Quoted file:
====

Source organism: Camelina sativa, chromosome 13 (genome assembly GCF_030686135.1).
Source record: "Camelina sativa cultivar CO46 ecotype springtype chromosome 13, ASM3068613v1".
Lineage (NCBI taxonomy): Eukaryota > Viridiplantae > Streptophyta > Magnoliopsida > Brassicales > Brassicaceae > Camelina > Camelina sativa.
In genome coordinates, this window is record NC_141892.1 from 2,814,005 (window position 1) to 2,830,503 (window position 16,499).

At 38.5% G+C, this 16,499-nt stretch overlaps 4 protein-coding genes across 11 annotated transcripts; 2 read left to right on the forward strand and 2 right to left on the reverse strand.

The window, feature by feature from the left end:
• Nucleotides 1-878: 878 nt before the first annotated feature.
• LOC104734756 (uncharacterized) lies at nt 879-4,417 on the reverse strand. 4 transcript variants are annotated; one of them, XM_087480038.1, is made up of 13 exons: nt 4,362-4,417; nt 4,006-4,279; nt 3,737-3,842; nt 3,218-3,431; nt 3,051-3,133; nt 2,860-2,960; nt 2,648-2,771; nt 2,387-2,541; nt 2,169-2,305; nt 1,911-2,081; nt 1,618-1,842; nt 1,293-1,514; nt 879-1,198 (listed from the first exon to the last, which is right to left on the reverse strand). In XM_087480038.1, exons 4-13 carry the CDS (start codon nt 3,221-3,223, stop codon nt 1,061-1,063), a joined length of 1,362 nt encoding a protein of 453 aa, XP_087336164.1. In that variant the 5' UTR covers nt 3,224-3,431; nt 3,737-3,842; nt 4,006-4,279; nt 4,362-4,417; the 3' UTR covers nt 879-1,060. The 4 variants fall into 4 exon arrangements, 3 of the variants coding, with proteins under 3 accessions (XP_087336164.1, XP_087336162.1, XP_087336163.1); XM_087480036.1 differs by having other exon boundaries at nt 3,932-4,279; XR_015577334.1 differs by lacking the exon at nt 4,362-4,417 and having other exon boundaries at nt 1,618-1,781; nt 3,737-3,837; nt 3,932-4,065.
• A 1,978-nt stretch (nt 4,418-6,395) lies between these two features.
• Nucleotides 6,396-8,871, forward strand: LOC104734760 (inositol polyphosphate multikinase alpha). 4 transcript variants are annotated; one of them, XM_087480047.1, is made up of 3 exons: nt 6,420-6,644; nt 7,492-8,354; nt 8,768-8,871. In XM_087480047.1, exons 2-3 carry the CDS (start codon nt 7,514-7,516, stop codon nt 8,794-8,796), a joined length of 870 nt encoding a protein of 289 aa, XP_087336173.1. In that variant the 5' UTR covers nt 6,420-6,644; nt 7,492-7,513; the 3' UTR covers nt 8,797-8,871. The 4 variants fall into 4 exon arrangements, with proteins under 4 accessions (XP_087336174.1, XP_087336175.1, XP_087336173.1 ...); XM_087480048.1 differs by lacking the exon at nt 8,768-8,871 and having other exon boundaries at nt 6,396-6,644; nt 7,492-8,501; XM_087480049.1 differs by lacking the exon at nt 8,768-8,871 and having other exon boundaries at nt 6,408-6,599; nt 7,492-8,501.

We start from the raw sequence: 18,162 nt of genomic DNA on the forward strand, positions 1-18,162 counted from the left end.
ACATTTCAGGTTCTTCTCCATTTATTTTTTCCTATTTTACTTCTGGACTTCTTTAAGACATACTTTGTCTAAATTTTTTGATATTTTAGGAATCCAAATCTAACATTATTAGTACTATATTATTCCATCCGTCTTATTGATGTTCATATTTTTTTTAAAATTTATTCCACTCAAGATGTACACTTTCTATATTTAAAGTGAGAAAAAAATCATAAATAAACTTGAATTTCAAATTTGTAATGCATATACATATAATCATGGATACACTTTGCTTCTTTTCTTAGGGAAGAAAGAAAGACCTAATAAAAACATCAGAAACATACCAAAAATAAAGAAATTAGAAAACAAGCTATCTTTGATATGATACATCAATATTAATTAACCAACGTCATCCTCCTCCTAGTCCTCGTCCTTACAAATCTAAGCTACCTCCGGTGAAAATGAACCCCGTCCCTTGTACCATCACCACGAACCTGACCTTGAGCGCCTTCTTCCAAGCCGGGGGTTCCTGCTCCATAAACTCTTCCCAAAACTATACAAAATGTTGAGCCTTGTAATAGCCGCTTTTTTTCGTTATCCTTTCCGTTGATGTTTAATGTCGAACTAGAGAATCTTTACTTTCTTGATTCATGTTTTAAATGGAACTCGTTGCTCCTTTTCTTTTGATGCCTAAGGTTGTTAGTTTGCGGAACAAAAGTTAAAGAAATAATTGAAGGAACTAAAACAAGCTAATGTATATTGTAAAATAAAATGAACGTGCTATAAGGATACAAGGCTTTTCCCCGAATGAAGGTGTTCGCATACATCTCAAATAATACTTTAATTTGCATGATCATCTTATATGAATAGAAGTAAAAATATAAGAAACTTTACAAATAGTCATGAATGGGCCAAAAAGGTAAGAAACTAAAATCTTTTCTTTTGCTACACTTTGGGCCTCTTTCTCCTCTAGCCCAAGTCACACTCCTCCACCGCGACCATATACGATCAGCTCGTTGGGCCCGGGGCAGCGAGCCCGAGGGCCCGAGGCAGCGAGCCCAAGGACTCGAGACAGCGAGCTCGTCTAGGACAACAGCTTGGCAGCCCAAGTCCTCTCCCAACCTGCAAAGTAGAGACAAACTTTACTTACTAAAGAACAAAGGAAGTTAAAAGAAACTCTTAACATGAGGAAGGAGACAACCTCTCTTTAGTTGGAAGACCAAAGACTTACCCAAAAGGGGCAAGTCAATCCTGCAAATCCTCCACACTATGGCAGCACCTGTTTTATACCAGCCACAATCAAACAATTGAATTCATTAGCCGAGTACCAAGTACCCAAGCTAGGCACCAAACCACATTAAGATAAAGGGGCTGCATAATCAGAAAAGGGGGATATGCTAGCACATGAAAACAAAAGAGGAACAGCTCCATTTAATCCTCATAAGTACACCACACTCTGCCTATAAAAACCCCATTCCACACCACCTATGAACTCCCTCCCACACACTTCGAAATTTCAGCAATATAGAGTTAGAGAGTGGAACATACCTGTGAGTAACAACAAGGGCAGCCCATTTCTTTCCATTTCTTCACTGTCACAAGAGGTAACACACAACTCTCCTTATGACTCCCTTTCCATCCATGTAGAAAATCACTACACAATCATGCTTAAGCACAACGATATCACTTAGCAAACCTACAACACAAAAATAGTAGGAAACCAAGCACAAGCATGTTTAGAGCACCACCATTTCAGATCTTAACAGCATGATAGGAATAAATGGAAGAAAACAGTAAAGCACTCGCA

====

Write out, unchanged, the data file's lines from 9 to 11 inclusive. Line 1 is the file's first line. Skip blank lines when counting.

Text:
• A 1,978-nt stretch (nt 4,418-6,395) lies between these two features.
• Nucleotides 6,396-8,871, forward strand: LOC104734760 (inositol polyphosphate multikinase alpha). 4 transcript variants are annotated; one of them, XM_087480047.1, is made up of 3 exons: nt 6,420-6,644; nt 7,492-8,354; nt 8,768-8,871. In XM_087480047.1, exons 2-3 carry the CDS (start codon nt 7,514-7,516, stop codon nt 8,794-8,796), a joined length of 870 nt encoding a protein of 289 aa, XP_087336173.1. In that variant the 5' UTR covers nt 6,420-6,644; nt 7,492-7,513; the 3' UTR covers nt 8,797-8,871. The 4 variants fall into 4 exon arrangements, with proteins under 4 accessions (XP_087336174.1, XP_087336175.1, XP_087336173.1 ...); XM_087480048.1 differs by lacking the exon at nt 8,768-8,871 and having other exon boundaries at nt 6,396-6,644; nt 7,492-8,501; XM_087480049.1 differs by lacking the exon at nt 8,768-8,871 and having other exon boundaries at nt 6,408-6,599; nt 7,492-8,501.

We start from the raw sequence: 18,162 nt of genomic DNA on the forward strand, positions 1-18,162 counted from the left end.